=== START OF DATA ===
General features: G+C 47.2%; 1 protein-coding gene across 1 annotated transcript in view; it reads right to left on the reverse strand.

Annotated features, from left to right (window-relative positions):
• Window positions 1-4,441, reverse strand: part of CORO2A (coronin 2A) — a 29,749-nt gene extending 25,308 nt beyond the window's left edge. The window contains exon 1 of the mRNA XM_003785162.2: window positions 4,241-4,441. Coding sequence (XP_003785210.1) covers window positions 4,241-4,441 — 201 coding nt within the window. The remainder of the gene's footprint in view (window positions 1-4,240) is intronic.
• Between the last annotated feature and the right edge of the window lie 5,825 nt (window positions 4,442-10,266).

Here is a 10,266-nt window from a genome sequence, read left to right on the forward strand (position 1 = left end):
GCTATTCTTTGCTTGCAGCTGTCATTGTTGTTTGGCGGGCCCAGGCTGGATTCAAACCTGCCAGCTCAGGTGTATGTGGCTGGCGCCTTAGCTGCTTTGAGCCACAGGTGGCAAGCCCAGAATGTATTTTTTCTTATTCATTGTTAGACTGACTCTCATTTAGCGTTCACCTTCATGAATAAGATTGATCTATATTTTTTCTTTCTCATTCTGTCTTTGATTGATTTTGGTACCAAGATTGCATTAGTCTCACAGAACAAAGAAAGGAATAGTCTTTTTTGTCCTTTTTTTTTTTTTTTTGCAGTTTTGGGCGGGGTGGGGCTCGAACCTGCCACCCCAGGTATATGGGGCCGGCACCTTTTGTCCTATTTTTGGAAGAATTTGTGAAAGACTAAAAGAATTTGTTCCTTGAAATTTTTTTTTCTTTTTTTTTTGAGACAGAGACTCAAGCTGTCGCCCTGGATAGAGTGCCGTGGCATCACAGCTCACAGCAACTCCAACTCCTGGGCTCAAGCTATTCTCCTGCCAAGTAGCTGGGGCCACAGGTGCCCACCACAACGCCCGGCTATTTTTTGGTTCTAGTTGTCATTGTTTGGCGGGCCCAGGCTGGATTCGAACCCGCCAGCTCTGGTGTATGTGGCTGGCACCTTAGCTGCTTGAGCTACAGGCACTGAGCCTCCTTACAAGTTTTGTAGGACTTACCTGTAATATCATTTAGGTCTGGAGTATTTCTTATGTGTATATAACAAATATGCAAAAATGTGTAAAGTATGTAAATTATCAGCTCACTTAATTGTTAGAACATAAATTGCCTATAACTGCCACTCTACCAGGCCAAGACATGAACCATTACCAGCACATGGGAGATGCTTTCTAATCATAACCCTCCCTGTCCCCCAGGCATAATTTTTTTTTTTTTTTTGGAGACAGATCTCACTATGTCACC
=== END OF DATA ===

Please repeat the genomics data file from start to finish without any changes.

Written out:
General features: G+C 47.2%; 1 protein-coding gene across 1 annotated transcript in view; it reads right to left on the reverse strand.

Annotated features, from left to right (window-relative positions):
• Window positions 1-4,441, reverse strand: part of CORO2A (coronin 2A) — a 29,749-nt gene extending 25,308 nt beyond the window's left edge. The window contains exon 1 of the mRNA XM_003785162.2: window positions 4,241-4,441. Coding sequence (XP_003785210.1) covers window positions 4,241-4,441 — 201 coding nt within the window. The remainder of the gene's footprint in view (window positions 1-4,240) is intronic.
• Between the last annotated feature and the right edge of the window lie 5,825 nt (window positions 4,442-10,266).

Here is a 10,266-nt window from a genome sequence, read left to right on the forward strand (position 1 = left end):
GCTATTCTTTGCTTGCAGCTGTCATTGTTGTTTGGCGGGCCCAGGCTGGATTCAAACCTGCCAGCTCAGGTGTATGTGGCTGGCGCCTTAGCTGCTTTGAGCCACAGGTGGCAAGCCCAGAATGTATTTTTTCTTATTCATTGTTAGACTGACTCTCATTTAGCGTTCACCTTCATGAATAAGATTGATCTATATTTTTTCTTTCTCATTCTGTCTTTGATTGATTTTGGTACCAAGATTGCATTAGTCTCACAGAACAAAGAAAGGAATAGTCTTTTTTGTCCTTTTTTTTTTTTTTTTGCAGTTTTGGGCGGGGTGGGGCTCGAACCTGCCACCCCAGGTATATGGGGCCGGCACCTTTTGTCCTATTTTTGGAAGAATTTGTGAAAGACTAAAAGAATTTGTTCCTTGAAATTTTTTTTTCTTTTTTTTTTGAGACAGAGACTCAAGCTGTCGCCCTGGATAGAGTGCCGTGGCATCACAGCTCACAGCAACTCCAACTCCTGGGCTCAAGCTATTCTCCTGCCAAGTAGCTGGGGCCACAGGTGCCCACCACAACGCCCGGCTATTTTTTGGTTCTAGTTGTCATTGTTTGGCGGGCCCAGGCTGGATTCGAACCCGCCAGCTCTGGTGTATGTGGCTGGCACCTTAGCTGCTTGAGCTACAGGCACTGAGCCTCCTTACAAGTTTTGTAGGACTTACCTGTAATATCATTTAGGTCTGGAGTATTTCTTATGTGTATATAACAAATATGCAAAAATGTGTAAAGTATGTAAATTATCAGCTCACTTAATTGTTAGAACATAAATTGCCTATAACTGCCACTCTACCAGGCCAAGACATGAACCATTACCAGCACATGGGAGATGCTTTCTAATCATAACCCTCCCTGTCCCCCAGGCATAATTTTTTTTTTTTTTTTGGAGACAGATCTCACTATGTCACC